Catalogues and Critical Scholarship

From Tablet Magazine:

The Fate of Jewish Collections in 19th-Century Germany
Tracing the birth of ‘Jewish studies’ as we know it
By Ismar Schorsch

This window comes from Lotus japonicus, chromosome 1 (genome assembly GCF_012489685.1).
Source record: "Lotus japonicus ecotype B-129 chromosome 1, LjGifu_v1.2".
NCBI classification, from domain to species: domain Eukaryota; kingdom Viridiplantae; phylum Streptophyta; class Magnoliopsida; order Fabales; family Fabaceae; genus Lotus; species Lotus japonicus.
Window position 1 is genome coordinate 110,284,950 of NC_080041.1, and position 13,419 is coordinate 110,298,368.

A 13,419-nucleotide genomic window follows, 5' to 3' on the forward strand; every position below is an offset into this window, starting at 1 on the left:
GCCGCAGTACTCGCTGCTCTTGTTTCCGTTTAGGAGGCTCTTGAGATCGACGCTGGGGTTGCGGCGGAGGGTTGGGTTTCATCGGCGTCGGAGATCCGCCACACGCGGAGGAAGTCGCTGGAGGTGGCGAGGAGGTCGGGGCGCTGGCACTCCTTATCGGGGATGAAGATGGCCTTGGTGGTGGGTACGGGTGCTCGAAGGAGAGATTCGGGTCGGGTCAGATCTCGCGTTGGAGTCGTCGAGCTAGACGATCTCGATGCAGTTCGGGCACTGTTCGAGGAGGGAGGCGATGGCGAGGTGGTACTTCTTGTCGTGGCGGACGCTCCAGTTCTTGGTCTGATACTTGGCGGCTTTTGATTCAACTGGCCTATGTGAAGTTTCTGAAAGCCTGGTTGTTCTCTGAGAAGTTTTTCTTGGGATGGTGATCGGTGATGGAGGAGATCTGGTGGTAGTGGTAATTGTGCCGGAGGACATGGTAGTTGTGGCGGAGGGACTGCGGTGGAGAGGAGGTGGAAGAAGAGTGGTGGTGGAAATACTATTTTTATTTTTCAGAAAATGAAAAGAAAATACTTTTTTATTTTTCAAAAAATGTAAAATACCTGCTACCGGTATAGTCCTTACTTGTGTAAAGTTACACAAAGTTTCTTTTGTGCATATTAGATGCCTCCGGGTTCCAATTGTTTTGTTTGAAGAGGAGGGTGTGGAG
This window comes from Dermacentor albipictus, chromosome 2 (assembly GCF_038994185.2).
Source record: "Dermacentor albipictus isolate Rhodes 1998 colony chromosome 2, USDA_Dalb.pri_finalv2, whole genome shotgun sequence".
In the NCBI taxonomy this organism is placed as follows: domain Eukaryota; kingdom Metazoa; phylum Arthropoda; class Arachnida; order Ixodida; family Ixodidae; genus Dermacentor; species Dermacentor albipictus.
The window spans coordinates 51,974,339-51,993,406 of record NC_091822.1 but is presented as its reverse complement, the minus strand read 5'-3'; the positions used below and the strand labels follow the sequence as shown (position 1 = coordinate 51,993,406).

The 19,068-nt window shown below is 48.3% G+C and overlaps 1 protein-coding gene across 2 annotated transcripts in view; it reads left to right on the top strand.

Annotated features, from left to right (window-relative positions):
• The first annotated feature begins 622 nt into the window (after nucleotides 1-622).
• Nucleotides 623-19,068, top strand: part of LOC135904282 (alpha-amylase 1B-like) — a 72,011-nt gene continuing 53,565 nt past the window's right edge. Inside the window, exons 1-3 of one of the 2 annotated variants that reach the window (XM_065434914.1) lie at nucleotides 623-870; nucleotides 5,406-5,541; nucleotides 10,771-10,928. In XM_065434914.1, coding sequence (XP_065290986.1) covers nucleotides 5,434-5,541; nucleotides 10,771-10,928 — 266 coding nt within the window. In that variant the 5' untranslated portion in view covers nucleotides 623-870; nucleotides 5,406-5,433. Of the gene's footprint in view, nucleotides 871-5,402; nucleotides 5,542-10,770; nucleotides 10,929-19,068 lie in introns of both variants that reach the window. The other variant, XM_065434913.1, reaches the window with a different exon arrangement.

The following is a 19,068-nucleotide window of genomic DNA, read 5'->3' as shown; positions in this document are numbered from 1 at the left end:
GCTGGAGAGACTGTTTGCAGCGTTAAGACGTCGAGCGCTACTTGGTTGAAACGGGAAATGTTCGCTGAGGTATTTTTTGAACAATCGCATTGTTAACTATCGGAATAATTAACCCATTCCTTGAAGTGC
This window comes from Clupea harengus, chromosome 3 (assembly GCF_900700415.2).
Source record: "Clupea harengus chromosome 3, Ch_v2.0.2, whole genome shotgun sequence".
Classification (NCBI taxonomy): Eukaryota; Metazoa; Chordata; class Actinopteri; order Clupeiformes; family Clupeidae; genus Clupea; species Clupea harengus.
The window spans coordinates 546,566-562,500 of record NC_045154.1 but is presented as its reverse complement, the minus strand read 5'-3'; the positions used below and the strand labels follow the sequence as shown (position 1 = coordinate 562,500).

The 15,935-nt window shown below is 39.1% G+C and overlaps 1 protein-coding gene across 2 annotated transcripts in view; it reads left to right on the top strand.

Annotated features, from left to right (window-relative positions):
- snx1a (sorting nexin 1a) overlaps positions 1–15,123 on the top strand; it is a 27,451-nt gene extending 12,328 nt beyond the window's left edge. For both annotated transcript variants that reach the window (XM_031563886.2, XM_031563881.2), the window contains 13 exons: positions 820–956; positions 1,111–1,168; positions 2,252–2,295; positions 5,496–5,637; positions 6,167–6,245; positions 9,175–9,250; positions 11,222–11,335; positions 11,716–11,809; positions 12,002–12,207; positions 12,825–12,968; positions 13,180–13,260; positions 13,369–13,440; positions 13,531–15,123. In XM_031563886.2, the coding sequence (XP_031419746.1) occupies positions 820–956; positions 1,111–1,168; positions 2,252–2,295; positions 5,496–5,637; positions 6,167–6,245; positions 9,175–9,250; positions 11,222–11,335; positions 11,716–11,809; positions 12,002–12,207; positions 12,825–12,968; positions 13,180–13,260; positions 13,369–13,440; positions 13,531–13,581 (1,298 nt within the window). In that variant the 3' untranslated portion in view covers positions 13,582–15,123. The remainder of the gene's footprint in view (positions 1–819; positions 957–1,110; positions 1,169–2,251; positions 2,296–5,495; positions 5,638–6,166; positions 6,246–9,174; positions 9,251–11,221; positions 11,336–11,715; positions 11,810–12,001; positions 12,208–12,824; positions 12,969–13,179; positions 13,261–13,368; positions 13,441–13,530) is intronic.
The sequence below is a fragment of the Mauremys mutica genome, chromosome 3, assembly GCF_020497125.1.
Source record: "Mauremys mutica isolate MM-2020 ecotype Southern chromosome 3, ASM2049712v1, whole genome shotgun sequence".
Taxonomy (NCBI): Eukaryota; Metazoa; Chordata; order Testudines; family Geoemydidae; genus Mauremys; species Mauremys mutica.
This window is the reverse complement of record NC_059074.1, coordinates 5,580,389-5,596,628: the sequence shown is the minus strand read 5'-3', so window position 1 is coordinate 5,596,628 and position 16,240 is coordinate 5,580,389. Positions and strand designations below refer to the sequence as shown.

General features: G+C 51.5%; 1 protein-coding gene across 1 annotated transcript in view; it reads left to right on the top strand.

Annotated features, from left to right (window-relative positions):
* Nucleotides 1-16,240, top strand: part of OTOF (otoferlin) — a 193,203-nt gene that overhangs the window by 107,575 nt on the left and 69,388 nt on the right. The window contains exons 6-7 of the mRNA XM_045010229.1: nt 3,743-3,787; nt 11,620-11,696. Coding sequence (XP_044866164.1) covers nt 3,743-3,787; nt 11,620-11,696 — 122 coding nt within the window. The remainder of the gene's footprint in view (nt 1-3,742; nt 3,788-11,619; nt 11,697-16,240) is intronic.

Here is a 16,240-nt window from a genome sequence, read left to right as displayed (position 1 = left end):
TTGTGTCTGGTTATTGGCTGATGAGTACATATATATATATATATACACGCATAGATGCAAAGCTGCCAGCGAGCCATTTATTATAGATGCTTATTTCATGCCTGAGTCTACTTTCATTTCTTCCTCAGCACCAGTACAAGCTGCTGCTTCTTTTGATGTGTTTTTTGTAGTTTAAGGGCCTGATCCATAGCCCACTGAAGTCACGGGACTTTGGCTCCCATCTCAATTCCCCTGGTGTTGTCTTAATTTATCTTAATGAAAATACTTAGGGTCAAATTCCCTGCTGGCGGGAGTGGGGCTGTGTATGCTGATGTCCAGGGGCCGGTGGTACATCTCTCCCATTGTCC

Archives tend to put people to sleep. They seem about as exciting as footnotes. Yet the frontiers of knowledge can hardly be advanced without them. What we know of the past is always but “a plank from a shipwreck,” to quote the memorable image of Francis Bacon. Like the Germans, Jews turned to the serious study of their own history in the nineteenth century. For many, especially those trained at German universities, Judaism became a historical phenomenon, subject to the havoc of time and place and ceasing to be static or essential. During the protracted debate in German society in the post-Napoleonic era over whether to extend full citizenship to its Jewish subjects, young Jewish intellectuals began to challenge the dominance of Christian scholars on the nature and history of Judaism with the presumed advantage of the insider. For the first time since the Renaissance, the victims wrote to tell their story in the vernacular rather than in Hebrew. The change in language indicated the shift in targeted audience. Wissenschaft des Judentums was born in battle for admission into the German body politic…

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